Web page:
It’s occurred to me that we spent a tremendous amount of time persuading others. Whether it’s a cautious applicant, a doubtful volunteer, a reluctant executive director, a fatigued team member, or a tentative community parter, we are all in the business of making the case to others to join our cause or buy in to our ideas to make our work better. And yet, we spend little time understanding how to do this well.
Instead, we work on crafting the best possible job description, volunteer recruitment ad, training materials, or fact sheet. These are important, to be sure, but maybe it’s also time to figure out how to get better at “buy-in.”
How Do We Decide?
So, just how do human beings decide to support an idea or cause, which inevitably means they make a change in their behavior? What happens in the human make up, the grey matter, the spirit? Marketers have studied this for eons. In fact, the quest to convince is the core of marketing -- and they have quite a bit to offer the discussion, as do psychologists and behavior economists.
Lately, I’ve begin to study this, too. Maybe as an armchair aficionado, partly because I find human behavior truly fascinating, but ultimately, because I think we in the volunteer sector can’t do without it. The human brain is now bombarded with tens of thousands of messages each day, and it is adapting to better cope with information overload. That adaptation may well indeed make our brothers and sisters even harder to reach. And, we need to connect; our communities need it, and our world needs it.
So, as I study what the wise ones know about human persuasion, I’ll share what I learn with you. And, I’ll mention how I think it can be used to garner greater support for our volunteer programs and make them more effective. Sound like a plan?
Here’s my first foray into the topic at hand.
Five Setps To Get Buy-In
This week, I finished the book “Buy-In: Saving Your Good Idea from Getting Shot Down” by John Kotter and Lorne Whitehead. They posit that there are four ways people try to derail good ideas -- fear mongering, delay, confusion, or ridicule. Luckily, irrespective of the attacker’s underlying motivations, these tactics can be defused so that enough buy in can be generated to propel an idea forward.
They suggest the following, relatively simple method, to convert attacks into support. In their case, they suggest this would happen in a group setting. I can imagine it working in a team meeting or retreat (I don’t think it would work well on a conference call).
Step One: Gain peoples attention by allowing the attacker’s in and letting them attack. (While this seems counterintuitive -- What? Give them air time to better make their case? Yep. It will position you well, if you can stomach it.)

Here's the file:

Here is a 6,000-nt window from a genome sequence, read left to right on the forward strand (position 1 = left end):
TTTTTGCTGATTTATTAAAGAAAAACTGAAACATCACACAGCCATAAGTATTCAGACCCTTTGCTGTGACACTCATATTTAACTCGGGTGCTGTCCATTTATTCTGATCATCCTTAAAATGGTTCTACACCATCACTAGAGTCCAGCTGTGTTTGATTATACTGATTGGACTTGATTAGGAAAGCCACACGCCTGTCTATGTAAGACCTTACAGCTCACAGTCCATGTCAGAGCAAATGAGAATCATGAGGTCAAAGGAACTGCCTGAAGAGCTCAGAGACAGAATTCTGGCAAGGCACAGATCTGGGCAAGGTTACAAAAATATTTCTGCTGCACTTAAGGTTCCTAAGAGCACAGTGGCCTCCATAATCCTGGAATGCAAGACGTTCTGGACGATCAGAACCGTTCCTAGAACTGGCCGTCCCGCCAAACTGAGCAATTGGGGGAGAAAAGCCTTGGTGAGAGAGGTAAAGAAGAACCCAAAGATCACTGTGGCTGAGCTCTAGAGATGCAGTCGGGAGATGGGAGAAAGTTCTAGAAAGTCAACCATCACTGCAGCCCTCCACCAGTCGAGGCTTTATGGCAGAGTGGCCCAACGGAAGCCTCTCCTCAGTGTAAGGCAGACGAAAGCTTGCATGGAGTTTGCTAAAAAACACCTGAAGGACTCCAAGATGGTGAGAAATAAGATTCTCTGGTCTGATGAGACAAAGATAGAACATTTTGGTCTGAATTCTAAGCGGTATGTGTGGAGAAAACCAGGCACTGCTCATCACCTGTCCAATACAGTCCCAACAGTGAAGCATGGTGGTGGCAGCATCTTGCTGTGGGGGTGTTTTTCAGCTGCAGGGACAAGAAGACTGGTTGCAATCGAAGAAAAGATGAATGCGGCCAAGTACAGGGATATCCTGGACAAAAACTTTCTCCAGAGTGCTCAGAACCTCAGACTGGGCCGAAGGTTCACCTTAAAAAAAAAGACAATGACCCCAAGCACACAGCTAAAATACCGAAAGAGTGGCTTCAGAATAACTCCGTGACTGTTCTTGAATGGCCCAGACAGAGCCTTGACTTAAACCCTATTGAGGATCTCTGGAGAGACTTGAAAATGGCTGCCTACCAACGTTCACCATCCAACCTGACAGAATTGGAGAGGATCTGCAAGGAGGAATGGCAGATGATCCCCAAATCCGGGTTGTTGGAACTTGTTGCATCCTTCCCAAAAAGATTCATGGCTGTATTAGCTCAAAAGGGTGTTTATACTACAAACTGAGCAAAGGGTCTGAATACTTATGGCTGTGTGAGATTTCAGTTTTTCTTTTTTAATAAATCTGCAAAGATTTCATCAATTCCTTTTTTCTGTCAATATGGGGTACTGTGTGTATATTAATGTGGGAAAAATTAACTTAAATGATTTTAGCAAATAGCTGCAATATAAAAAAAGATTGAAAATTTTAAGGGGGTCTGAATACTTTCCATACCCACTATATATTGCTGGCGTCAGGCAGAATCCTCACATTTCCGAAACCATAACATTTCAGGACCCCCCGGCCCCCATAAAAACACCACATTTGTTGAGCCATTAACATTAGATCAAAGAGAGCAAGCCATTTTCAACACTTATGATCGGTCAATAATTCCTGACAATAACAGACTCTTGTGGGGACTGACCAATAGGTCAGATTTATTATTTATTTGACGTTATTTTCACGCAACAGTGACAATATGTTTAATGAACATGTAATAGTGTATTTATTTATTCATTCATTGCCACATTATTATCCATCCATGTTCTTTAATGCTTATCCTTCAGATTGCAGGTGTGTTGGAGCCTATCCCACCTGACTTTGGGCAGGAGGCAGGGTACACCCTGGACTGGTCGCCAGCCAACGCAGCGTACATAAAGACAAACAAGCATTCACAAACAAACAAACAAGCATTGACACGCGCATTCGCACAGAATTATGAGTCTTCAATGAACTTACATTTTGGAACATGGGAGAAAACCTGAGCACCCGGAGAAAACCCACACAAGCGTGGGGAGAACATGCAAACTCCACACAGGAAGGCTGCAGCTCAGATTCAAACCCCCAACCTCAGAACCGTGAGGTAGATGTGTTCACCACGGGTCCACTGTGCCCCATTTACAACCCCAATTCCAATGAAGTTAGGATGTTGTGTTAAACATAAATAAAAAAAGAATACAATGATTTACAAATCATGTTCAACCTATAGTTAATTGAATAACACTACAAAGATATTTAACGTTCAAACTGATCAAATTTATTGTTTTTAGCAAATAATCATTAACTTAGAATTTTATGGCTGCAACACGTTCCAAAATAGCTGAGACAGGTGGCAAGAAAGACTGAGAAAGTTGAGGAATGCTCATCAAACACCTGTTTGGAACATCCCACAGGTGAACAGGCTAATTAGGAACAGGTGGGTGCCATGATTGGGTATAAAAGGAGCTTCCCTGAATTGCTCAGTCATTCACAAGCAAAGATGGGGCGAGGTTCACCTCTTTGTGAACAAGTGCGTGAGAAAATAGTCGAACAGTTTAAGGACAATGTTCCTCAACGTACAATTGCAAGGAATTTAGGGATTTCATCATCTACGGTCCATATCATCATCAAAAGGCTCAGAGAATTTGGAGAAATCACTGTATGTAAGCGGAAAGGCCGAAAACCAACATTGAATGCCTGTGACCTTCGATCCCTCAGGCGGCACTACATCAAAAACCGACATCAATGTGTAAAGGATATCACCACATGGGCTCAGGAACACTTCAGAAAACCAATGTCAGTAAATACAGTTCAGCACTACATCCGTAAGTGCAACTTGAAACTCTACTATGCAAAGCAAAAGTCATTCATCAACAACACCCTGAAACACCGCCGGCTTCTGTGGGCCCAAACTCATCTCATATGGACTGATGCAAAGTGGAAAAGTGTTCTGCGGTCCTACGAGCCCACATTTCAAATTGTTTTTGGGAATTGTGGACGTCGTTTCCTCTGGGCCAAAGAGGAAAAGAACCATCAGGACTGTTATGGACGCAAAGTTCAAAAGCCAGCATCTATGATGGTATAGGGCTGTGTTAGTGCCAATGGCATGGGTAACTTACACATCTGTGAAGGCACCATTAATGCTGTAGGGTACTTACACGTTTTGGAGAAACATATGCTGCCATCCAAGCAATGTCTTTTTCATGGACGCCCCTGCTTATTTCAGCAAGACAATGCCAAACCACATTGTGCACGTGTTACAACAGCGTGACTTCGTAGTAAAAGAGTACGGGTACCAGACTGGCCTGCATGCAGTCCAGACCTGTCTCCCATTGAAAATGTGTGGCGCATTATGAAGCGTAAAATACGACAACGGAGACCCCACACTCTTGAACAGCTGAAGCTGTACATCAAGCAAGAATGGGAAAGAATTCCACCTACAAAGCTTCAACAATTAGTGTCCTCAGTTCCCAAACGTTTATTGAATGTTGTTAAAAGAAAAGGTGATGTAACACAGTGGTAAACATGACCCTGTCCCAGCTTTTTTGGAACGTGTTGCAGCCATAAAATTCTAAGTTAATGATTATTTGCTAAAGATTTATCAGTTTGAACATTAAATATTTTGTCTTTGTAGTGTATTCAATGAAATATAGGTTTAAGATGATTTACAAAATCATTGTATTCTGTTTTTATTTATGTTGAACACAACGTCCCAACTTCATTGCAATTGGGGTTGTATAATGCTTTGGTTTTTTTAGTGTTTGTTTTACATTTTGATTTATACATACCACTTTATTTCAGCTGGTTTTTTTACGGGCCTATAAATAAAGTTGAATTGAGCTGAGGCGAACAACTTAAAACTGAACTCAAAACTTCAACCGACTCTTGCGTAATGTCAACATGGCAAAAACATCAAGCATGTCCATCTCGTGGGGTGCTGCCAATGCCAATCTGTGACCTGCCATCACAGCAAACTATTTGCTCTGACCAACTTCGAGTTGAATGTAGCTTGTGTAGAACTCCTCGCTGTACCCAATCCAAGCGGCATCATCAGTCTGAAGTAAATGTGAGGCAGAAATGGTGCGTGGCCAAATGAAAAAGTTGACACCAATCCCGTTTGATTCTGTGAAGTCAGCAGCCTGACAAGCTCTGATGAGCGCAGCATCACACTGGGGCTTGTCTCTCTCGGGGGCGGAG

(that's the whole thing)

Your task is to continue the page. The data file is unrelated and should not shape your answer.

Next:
Step Two: Then win the minds of the relevant, attentive audience with simple, clear, and commonsense responses. (Although our naysayers appear to represent the majority, this is rarely the case, at first anyway. But, if you don’t respond effectively -- ideas on possible responses are below -- they will have an opportunity to win a larger share of your audience and thus stymie your movement forward.)
Step Three: Win their hearts by, most of all, showing respect. (While it’s sometimes hard to keep your cool in conflict situations -- believe me, I’ve been there -- your audience will be won over more by your demeanor than a long, drawn out debate about why your idea is best. People decide on emotion, and they are more likely to support someone who’s likable. This means you must show -- through your tone of voice, calm demeanor, and actively listening -- that you respect even the people who disagree with you. So, take the high road...always.)
Step Four: Constantly Monitor the people whose hearts and minds you need: the broad audience, not the few attackers. (This means scanning the audience, tracking on their level of support by their body language and facial expression. While you respect your naysayers, you don’t need to focus all of your attention on them the entire time. Keep taking the pulse of the room to see where you’re at.)
Step Five: Prepare for these steps in advance. (If you’ve already floated the idea to a few people, or have suggested something similar in the past, you likely already know what the counter arguments or issues will be. Be ready, prepare your responses carefully, but don’t script them. Remember, there’s no reason you can’t bring notes to your meeting to remind you. Also, put yourself in the right mindset before your meeting. “Open, respectful, calm, efficient” is a great mantra.)